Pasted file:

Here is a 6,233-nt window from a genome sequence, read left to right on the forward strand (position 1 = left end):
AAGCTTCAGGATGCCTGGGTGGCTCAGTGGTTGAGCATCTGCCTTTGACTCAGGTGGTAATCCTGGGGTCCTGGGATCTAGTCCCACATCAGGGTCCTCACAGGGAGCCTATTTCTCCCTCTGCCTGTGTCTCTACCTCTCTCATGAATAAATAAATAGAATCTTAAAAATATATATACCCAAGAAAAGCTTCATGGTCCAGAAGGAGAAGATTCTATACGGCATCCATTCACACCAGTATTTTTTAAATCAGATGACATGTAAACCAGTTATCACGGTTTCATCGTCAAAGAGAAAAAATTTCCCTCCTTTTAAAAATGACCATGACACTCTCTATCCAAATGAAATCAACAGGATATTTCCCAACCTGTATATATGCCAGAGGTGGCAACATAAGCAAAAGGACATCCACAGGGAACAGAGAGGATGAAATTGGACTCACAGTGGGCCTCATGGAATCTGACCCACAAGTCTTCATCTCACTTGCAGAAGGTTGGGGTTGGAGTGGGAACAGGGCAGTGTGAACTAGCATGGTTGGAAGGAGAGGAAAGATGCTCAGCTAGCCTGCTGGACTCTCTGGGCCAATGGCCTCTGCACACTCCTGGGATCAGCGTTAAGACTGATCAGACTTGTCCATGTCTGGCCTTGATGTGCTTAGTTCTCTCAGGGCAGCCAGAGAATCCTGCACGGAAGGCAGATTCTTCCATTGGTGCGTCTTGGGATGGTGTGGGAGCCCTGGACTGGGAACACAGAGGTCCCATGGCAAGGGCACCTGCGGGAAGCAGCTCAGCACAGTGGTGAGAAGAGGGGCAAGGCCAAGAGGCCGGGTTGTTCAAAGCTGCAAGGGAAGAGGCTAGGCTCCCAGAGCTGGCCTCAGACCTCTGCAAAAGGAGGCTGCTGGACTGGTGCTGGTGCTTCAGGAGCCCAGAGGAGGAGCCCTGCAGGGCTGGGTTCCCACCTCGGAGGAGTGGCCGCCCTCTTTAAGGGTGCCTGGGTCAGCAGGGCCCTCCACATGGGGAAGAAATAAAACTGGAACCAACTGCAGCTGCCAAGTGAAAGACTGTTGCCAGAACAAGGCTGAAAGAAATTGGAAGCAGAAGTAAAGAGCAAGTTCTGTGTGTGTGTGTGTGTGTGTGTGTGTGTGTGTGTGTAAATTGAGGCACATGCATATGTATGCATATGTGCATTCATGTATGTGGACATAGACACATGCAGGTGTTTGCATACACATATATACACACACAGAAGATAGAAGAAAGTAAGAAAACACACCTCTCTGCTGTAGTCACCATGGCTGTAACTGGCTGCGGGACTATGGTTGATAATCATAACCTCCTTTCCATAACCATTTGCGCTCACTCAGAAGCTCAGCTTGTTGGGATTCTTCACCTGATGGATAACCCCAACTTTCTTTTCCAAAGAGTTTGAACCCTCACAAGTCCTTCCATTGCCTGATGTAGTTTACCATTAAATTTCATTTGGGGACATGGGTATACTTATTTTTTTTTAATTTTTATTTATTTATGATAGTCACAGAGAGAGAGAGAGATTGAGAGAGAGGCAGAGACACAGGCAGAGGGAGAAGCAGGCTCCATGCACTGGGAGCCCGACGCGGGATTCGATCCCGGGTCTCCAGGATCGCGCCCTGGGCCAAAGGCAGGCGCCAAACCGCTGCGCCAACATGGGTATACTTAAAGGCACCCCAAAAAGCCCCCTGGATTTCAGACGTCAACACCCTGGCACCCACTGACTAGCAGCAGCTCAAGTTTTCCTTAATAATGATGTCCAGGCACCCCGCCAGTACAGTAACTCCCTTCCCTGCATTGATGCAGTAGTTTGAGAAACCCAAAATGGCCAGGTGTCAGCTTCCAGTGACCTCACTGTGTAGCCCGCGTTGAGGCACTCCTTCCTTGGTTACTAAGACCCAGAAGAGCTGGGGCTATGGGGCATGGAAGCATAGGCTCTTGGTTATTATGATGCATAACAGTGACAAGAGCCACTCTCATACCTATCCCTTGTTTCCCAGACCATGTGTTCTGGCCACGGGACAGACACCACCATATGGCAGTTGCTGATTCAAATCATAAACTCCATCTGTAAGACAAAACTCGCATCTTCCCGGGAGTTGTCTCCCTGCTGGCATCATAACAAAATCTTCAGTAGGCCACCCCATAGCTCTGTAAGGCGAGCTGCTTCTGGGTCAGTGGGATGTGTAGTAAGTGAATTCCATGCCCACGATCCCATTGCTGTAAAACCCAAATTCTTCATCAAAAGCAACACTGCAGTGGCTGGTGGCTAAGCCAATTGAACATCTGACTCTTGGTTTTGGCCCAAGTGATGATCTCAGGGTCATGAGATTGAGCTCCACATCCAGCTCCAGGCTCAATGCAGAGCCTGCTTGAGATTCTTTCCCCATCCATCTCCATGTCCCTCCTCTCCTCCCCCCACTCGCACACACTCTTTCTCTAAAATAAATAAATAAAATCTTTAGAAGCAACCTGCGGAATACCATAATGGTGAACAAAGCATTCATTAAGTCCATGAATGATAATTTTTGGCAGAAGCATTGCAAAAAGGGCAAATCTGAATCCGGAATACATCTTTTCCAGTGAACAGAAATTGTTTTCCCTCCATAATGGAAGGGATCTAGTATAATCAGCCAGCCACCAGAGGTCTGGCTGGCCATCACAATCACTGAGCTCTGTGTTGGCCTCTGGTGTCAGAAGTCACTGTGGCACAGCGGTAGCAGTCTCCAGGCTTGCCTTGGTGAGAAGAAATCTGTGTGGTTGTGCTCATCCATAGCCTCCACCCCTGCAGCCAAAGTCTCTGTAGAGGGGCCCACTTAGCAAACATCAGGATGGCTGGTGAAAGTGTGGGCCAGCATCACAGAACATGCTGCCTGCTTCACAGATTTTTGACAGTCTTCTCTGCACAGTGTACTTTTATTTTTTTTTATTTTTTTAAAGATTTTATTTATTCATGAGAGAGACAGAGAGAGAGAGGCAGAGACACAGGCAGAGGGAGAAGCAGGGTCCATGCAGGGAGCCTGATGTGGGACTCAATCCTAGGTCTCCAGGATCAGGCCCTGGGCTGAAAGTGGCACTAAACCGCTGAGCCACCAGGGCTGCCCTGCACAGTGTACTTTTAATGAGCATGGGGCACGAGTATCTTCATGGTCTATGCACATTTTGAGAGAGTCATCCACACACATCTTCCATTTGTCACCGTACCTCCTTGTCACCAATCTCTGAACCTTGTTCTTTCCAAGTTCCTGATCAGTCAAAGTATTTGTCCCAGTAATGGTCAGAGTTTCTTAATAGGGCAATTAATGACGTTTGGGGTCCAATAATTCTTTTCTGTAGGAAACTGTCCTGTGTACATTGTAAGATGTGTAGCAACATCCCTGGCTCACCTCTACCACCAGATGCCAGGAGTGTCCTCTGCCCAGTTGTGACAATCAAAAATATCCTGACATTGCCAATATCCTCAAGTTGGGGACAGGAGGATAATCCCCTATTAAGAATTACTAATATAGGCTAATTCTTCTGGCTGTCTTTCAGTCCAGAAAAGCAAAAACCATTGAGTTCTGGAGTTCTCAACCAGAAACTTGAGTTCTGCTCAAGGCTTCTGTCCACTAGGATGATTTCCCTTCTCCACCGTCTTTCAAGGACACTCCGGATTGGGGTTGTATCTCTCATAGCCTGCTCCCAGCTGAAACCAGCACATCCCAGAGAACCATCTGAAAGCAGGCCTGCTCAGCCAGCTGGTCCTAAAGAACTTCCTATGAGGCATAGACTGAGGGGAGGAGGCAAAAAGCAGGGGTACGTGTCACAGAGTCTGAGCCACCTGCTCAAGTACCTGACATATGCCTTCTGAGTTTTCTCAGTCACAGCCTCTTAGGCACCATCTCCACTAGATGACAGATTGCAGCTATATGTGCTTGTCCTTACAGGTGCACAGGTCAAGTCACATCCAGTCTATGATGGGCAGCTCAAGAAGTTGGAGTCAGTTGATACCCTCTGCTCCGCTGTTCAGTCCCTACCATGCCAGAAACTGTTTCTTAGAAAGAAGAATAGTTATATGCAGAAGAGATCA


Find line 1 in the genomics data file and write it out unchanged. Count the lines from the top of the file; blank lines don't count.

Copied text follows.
Here is a 6,233-nt window from a genome sequence, read left to right on the forward strand (position 1 = left end):